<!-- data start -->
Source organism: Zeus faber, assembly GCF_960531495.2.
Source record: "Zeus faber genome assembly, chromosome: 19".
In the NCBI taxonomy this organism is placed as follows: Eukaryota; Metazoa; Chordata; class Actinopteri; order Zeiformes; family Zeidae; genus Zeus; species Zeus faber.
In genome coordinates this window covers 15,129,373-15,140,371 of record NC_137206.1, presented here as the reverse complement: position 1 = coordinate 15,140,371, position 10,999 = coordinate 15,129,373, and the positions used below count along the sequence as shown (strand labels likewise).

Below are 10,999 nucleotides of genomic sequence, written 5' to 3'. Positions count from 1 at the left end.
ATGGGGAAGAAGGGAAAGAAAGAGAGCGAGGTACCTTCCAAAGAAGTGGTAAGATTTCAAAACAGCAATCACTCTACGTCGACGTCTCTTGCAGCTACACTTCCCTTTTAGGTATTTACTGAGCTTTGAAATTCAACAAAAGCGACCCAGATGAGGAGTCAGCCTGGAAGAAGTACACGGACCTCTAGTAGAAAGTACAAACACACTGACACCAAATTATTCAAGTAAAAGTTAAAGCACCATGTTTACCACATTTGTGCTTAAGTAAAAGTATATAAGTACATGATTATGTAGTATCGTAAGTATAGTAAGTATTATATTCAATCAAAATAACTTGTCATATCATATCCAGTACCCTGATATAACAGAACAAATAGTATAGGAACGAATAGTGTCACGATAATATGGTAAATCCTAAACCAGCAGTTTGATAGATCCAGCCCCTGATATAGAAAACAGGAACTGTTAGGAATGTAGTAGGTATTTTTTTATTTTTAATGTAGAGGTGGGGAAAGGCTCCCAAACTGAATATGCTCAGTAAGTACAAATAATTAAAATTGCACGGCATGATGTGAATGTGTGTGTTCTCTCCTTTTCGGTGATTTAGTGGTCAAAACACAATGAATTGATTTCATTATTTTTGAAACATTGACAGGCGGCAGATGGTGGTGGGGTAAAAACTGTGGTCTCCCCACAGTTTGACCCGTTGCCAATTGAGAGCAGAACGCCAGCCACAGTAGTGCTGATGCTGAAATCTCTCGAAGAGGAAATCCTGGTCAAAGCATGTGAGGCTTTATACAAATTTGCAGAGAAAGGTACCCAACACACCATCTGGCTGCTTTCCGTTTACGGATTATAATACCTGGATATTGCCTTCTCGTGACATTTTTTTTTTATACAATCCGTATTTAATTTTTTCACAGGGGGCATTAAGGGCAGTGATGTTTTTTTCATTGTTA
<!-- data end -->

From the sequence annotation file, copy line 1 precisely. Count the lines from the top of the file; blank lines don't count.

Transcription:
Source organism: Zeus faber, assembly GCF_960531495.2.